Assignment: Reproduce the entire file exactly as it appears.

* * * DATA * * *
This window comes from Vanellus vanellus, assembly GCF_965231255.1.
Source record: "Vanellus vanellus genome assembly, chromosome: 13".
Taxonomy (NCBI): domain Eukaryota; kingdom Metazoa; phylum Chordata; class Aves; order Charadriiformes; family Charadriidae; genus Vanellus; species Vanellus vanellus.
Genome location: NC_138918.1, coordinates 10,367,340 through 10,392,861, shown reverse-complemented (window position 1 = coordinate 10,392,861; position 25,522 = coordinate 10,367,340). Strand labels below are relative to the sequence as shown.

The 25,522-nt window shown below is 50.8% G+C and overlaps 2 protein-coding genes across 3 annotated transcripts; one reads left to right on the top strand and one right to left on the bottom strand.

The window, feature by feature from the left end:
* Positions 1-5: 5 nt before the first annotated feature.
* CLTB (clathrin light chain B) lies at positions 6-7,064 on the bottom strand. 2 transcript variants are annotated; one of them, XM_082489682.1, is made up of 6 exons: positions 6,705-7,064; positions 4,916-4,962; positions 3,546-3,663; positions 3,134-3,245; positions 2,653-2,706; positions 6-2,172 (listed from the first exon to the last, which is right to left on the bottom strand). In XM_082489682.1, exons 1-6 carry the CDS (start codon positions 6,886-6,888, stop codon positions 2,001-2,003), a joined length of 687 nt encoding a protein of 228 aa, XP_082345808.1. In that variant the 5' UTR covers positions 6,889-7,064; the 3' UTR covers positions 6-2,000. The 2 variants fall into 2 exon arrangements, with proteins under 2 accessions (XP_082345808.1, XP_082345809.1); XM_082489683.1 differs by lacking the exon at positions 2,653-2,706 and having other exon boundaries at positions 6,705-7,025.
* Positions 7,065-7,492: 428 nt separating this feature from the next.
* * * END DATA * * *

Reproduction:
This window comes from Vanellus vanellus, assembly GCF_965231255.1.
Source record: "Vanellus vanellus genome assembly, chromosome: 13".
Taxonomy (NCBI): domain Eukaryota; kingdom Metazoa; phylum Chordata; class Aves; order Charadriiformes; family Charadriidae; genus Vanellus; species Vanellus vanellus.
Genome location: NC_138918.1, coordinates 10,367,340 through 10,392,861, shown reverse-complemented (window position 1 = coordinate 10,392,861; position 25,522 = coordinate 10,367,340). Strand labels below are relative to the sequence as shown.

The 25,522-nt window shown below is 50.8% G+C and overlaps 2 protein-coding genes across 3 annotated transcripts; one reads left to right on the top strand and one right to left on the bottom strand.

The window, feature by feature from the left end:
* Positions 1-5: 5 nt before the first annotated feature.
* CLTB (clathrin light chain B) lies at positions 6-7,064 on the bottom strand. 2 transcript variants are annotated; one of them, XM_082489682.1, is made up of 6 exons: positions 6,705-7,064; positions 4,916-4,962; positions 3,546-3,663; positions 3,134-3,245; positions 2,653-2,706; positions 6-2,172 (listed from the first exon to the last, which is right to left on the bottom strand). In XM_082489682.1, exons 1-6 carry the CDS (start codon positions 6,886-6,888, stop codon positions 2,001-2,003), a joined length of 687 nt encoding a protein of 228 aa, XP_082345808.1. In that variant the 5' UTR covers positions 6,889-7,064; the 3' UTR covers positions 6-2,000. The 2 variants fall into 2 exon arrangements, with proteins under 2 accessions (XP_082345808.1, XP_082345809.1); XM_082489683.1 differs by lacking the exon at positions 2,653-2,706 and having other exon boundaries at positions 6,705-7,025.
* Positions 7,065-7,492: 428 nt separating this feature from the next.